Drink addiction

Nutrition & Food Science

ISSN: 0034-6659

Article publication date: 18 July 2008



(2008), "Drink addiction", Nutrition & Food Science, Vol. 38 No. 4. https://doi.org/10.1108/nfs.2008.01738dab.023



Emerald Group Publishing Limited

Copyright © 2008, Emerald Group Publishing Limited

Drink addiction

Article Type: Food facts From: Nutrition & Food Science, Volume 38, Issue 4.

Who knows whether the “ladette” culture is to blame, but the latest statistics show that drink and drug problems are affecting more women than ever.

For instance, the number of babies born to women who are addicted to drugs and alcohol has recently been shown to be on increase. According to figures recently revealed by Dawn Primarolo, the Lib Dem Public Health Minister, almost twice as many babies were born to mothers with drug addiction problems and four times as many babies born to women dependent on alcohol last year, compared with few years ago.

In 2007, 1,970 babies were born to women with drug addiction, up from 1,057 in 2003. Meanwhile, 82 women with alcohol dependency problems had babies last year, compared with just 22 in 2002.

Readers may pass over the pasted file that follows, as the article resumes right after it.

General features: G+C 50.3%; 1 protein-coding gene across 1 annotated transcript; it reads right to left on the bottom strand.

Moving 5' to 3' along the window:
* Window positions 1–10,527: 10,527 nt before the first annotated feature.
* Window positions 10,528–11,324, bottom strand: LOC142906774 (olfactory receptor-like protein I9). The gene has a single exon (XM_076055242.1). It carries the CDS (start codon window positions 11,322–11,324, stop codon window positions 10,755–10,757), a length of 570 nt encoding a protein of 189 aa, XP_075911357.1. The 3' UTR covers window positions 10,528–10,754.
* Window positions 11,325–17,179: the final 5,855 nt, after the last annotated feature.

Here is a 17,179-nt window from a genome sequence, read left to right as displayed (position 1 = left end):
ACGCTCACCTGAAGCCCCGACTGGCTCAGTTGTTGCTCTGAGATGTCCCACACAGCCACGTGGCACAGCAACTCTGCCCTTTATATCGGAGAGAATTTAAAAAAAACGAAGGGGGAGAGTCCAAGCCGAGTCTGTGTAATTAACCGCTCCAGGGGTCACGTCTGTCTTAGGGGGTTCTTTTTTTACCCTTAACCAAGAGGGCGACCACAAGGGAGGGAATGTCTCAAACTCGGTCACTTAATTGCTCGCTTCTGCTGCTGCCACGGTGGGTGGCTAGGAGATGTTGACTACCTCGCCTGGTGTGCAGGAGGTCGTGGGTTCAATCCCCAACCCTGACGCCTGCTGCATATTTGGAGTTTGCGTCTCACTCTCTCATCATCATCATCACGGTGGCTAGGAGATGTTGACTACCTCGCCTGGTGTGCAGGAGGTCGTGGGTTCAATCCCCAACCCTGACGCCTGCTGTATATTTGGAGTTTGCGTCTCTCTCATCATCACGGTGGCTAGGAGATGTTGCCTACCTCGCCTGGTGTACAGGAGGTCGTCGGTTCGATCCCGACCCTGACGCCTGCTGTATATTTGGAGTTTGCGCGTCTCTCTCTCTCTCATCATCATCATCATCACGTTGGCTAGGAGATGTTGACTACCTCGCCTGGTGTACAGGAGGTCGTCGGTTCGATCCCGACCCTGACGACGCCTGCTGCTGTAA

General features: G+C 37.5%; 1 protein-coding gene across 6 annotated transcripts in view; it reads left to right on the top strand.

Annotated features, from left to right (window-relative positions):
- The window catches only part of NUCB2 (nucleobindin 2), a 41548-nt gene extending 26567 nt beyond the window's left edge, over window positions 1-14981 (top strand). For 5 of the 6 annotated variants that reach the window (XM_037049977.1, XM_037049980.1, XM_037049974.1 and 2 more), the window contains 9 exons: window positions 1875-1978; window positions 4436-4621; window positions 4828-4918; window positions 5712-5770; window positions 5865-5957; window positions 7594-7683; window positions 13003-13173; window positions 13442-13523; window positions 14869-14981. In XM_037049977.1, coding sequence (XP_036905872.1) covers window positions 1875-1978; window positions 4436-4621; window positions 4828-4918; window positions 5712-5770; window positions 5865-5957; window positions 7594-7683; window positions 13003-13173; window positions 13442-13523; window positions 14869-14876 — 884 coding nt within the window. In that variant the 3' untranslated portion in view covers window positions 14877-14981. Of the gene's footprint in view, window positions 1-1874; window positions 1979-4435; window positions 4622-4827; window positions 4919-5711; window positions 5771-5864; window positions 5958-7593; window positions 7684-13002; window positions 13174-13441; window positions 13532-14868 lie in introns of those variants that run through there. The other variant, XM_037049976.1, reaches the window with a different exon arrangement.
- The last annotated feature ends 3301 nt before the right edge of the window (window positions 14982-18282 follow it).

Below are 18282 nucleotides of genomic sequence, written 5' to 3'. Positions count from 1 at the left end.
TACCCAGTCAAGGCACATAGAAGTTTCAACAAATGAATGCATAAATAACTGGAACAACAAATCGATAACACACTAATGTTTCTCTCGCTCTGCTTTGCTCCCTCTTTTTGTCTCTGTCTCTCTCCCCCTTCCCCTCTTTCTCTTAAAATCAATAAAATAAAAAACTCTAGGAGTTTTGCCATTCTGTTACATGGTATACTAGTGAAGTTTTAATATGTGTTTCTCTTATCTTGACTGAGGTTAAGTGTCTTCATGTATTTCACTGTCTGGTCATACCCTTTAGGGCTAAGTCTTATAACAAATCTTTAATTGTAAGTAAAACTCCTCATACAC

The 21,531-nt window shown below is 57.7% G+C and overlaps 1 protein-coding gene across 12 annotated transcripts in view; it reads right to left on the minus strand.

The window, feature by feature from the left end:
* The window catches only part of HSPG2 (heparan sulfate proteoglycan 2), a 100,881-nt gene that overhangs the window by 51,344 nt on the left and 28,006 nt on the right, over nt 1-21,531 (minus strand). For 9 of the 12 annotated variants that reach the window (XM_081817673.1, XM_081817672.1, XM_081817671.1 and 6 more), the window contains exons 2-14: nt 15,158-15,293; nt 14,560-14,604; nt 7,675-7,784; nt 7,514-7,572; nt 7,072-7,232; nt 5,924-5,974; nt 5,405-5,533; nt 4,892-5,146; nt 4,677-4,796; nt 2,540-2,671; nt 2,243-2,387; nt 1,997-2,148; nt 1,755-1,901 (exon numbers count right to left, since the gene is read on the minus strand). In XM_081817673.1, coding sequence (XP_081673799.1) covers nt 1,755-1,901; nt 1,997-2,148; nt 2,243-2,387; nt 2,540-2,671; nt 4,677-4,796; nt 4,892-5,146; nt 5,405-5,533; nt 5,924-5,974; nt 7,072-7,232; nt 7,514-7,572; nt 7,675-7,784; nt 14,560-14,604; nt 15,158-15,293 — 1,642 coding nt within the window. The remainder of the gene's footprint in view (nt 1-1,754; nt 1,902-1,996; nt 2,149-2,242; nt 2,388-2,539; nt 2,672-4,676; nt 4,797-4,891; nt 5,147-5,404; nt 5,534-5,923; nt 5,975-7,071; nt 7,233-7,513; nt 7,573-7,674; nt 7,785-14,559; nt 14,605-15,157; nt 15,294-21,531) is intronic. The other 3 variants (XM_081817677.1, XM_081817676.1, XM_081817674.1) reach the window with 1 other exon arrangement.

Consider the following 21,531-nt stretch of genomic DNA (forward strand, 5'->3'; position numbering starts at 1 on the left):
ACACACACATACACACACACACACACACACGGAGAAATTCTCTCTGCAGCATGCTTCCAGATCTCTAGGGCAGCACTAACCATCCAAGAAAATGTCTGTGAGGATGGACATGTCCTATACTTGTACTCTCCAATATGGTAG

Earlier research shows that the number of women dying from alcohol-related illnesses is twice what it was 15 years ago, with those in the 35-54 age group affected than women of other ages. According to figures from the Office for National Statistics (ONS), 14.8 women aged 35-54 per 100,000 population died from alcohol-related illnesses in 2006, compared with 7.2 per 100,000 in 1991.

ONS statistics show that men are still more likely to die as a result of abusing alcohol than women, out of all alcohol-related deaths, two-thirds are among men. There again, that is hardly any consolation.

Effective treatment whether male or female, Cygnet Health Care offers a variety of treatment programmes for those who have drug or alcohol addiction problems.

The strategies and treatment for alcohol rehabilitation and therapy (START) programme is a residential treatment plan for people with alcohol problems or simply those who are worried about how much they are drinking. START is a two-stage programme:

  1. 1.

    (1)  The first stage is a seven-day physical detox that takes place in a pleasant, safe environment, and includes medication for relieving withdrawal symptoms prescribed by a consultant psychiatrist.

  2. 2.

    (2)  The optional second stage is a ten-day programme of intensive therapy that includes relaxation techniques, stress management and assertiveness training to help those who have completed the first stage to remain alcohol-free.

For more information on START, visit www.cygnetstart.co.uk

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